With so many portable camping chairs carrying a high price tag, we wanted to see what more affordable options were out there. Enter the Moon Lence. At first glance, it looks eerily like the Helinox Chair One, making us wonder why anyone would pay extra for the Chair One at all. While our testers really liked the Moon Lence, their biggest complaints about it were the lack of stability and lessened durability, ultimately lowering the comfort of this chair. Made with slightly less sturdy materials, the seat stretched unevenly with each successive use, and the weight rating just isn't as high as that of the Chair One. However, overall this is a pretty good chair, and with a price under $40, we feel it's hard not to keep a few in the back of the Subaru.
Packs down small
Easy to Set Up
Not as stable
Material stretches with use
Read review: Moon Lence
Notable Mention for Absurd Portability
Big Agnes Helinox Chair Zero
One of the most portable chairs we tested, the Helinox Chair Zero also exhibits a good level of comfort and a surprising amount of durability! Though it couldn't quite outcompete the Chair One, as we found it to be much less stable, the low weight of just one pound makes this chair hard to ignore! Lighter than many chairs billed as "backpacking chairs", the Chair One is by far the most portable chair we tested. Its smaller size added to its portability but was a hit-and-miss item for our testers. The Chair Zero seems to be well-suited for smaller individuals and those who desire portability and comfort above all else.
Packs down small
Easy to Set Up
Read review: Helinox Chair Zero
Notable Mention for Hybrid Design
While not a particularly high-scoring chair in this review, the OnePack Ultralight exhibits a combination of portable and traditional camping chair features that make it stand out, as well as a low price tag! Packing down much smaller than a traditional chair, and weighing barely over than a third as much as the next lightest traditional chair, the Onepack beats traditional models for portability by a mile. And with a higher seat, taller back, and built-in headrest, it stands out from the portable chairs. Again, not our favorite for comfort or durability, but it does have a low price tag, retailing for around $40. With this combination of crossover chair features and an affordable price, we think this competitor is worth our Notable Tag.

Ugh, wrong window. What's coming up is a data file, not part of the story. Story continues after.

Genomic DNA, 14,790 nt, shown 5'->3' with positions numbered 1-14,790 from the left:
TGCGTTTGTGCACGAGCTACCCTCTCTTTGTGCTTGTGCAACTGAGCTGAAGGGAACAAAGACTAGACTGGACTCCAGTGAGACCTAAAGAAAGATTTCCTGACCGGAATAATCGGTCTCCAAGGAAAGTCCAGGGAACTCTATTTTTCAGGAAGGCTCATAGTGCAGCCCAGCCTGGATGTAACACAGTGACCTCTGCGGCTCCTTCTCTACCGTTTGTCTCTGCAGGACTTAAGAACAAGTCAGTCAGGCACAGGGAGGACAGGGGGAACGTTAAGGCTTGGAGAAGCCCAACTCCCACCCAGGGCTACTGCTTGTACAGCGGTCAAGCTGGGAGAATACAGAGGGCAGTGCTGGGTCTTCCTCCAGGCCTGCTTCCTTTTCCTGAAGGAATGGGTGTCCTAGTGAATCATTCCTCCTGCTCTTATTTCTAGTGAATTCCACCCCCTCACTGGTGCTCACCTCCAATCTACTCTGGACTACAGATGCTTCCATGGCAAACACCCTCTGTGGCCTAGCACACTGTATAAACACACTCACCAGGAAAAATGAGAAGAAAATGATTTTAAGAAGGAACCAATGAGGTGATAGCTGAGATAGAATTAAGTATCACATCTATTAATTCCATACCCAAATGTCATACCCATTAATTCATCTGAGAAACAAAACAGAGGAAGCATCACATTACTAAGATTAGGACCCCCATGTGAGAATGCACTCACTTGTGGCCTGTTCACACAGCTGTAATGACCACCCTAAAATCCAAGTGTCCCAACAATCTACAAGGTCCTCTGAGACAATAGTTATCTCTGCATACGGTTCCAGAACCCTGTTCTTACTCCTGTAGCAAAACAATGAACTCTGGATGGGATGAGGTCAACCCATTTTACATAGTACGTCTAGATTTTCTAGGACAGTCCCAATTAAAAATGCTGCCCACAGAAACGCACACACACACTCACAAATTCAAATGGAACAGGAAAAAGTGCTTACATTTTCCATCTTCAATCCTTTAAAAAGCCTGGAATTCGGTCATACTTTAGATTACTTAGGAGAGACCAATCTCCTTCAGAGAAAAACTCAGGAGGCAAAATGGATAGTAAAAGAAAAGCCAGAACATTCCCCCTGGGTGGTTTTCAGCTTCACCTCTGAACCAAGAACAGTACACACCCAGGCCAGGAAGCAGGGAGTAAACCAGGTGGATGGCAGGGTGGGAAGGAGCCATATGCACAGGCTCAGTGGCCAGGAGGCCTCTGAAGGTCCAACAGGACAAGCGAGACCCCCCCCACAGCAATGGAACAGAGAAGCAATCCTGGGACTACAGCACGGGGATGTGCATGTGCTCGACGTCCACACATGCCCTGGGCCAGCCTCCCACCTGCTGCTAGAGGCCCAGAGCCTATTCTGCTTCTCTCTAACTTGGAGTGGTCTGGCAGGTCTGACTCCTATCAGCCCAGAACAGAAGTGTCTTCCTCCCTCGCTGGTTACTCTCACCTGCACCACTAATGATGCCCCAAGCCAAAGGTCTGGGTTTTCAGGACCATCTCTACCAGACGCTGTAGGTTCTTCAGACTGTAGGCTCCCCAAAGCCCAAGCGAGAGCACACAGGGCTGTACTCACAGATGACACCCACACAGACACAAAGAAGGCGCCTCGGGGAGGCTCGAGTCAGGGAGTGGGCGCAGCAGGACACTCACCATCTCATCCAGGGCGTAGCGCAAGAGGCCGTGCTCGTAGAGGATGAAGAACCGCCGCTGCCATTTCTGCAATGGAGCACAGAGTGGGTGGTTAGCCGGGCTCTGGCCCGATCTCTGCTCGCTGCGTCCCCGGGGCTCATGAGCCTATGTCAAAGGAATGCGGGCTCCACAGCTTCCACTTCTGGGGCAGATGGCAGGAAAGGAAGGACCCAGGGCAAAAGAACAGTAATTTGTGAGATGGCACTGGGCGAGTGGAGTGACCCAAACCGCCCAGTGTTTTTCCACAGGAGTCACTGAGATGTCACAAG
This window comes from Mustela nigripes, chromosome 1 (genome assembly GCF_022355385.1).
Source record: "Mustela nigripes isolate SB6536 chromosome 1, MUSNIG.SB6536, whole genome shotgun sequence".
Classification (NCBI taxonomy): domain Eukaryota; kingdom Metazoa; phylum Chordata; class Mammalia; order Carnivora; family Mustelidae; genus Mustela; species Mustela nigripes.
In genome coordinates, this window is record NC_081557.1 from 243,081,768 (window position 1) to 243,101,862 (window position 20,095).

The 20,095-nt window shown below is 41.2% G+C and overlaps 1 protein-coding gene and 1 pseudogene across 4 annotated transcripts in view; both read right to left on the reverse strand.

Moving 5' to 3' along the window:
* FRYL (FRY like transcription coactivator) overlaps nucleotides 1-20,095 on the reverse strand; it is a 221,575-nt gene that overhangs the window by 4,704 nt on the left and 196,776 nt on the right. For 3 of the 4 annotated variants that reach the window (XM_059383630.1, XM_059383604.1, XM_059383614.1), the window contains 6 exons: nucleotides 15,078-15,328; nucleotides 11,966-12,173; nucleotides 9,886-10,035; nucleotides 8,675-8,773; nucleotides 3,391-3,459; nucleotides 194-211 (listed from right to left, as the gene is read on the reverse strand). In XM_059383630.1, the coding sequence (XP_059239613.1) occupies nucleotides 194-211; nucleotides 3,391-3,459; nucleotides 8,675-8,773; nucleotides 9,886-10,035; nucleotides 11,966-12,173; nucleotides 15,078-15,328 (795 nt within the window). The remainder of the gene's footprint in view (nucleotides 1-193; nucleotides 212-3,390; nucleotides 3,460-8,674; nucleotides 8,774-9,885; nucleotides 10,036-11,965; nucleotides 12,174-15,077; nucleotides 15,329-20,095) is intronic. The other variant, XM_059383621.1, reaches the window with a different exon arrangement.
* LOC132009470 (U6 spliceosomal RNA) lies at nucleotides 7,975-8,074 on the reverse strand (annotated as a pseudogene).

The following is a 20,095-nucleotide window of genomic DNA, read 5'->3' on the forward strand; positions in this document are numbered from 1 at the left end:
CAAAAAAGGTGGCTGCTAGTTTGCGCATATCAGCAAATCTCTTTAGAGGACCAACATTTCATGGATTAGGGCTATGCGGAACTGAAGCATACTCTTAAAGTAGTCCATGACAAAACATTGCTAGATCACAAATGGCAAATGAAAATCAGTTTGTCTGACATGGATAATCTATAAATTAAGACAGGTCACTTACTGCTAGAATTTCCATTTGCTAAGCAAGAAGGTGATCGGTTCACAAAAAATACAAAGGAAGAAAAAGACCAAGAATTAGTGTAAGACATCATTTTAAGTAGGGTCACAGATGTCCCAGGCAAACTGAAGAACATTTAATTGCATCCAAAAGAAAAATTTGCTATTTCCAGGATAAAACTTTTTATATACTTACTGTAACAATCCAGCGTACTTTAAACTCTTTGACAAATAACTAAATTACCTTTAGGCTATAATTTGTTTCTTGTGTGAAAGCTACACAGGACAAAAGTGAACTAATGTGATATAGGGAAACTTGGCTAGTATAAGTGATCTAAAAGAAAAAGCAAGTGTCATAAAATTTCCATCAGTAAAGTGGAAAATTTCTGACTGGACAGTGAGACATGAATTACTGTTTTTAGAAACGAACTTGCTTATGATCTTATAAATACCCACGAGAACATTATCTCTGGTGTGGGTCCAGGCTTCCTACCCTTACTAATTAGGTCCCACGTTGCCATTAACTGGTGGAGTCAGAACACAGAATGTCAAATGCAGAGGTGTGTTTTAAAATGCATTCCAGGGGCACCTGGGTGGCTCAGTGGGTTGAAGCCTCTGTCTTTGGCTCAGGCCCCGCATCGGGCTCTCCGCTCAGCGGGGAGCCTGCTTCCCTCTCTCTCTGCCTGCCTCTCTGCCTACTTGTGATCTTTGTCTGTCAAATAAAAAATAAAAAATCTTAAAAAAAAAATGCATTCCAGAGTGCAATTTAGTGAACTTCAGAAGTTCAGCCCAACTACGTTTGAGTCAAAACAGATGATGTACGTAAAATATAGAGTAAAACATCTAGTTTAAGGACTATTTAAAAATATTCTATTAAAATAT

Hybrid of portable and traditional chairs
Headrest and feet discs
Challenging to set up
Potential durability issues
Read review: Onepack Ultralight
Top Pick for Two-Person Seating
Kelty Low-Love Seat
The Kelty Low-Love Seat amazed us not only with its incredible two-person design but also with its comfort during cohabitation. As a lower chair than most traditional camping chairs, the stability of the Kelty was high. Made of durable materials, we found this chair could stand up to the trials of seating multiple people for long amounts of time. Aside from the overall size and weight, our biggest complaint was how popular it was with our friends, leaving us less time to enjoy its outstanding attributes. Both for its ability to seat not one but two of us as well as its incredible comfort and durability, the Kelty well-deserves this award.
Seats two people
Comfortable padded design
Stable and durable
Easy to set up and take down
Handy cup holder plus
Read review: Kelty Low-Love Seat
Analysis and Test Results
Camping chairs are a useful luxury item that can be used not only while camping, but as additional seating for a barbecue, for hanging out at the sidelines of a soccer game or on the beach, or for tailgating and enjoying outdoor concerts. They should be comfortable, reasonably portable, and user-friendly. And need we mention, versatile? The biggest problem with your average lightweight camping stools and chairs is that they often forgo comfort as if the conditions of the camping environment don't necessitate lounging and taking a load off. Fortunately, we were able to test several models that offer a wide variety of features while still maintaining that golden criteria: comfort.
When choosing the best contender, we had a LOT of demands. It should be portable and durable just like all our other camping gear, but it also must maintain the comfort of a standard chair without being too complicated to use. These are pieces of equipment that regularly get thrown in and out of vehicles, dragged across campsites and parking lots, and might live in your backyard for months on end. Despite all this abuse, we still expect them to let us kick back and relax.
So why even have a camping-specific chair? Well, with regards to car camping, the honest answer is that you don't need one. In fact, there are probably millions of people in campgrounds all around the US lounging about on the unforgiving ground or sitting on the cold hard bench of a picnic table as we speak. These alternatives, however, are far less comfortable. Once you spend an evening outside lounging in a camping chair, you won't want to be without one again. They make eating significantly easier, lounging more enjoyable, and many of them even keep your adult beverages chilled and close-by for you. Ah, modern innovations! For other uses where sitting is the predominate activity, such as spectating at sporting events or tailgating, we feel that a good chair is more of a necessity. They make cheering on your favorite team much more pleasant and can provide valuable storage for many of your daily use items.
Comfort was our most highly weighted metric, accounting for nearly half of the overall score. After all, deciding to buy a chair instead of sit on the ground means you probably value comfort. So don't waste your money on a chair that isn't comfortable. Factors we considered when evaluating comfort were armrests, lumbar support, a headrest, back ventilation, and overall design of the chair.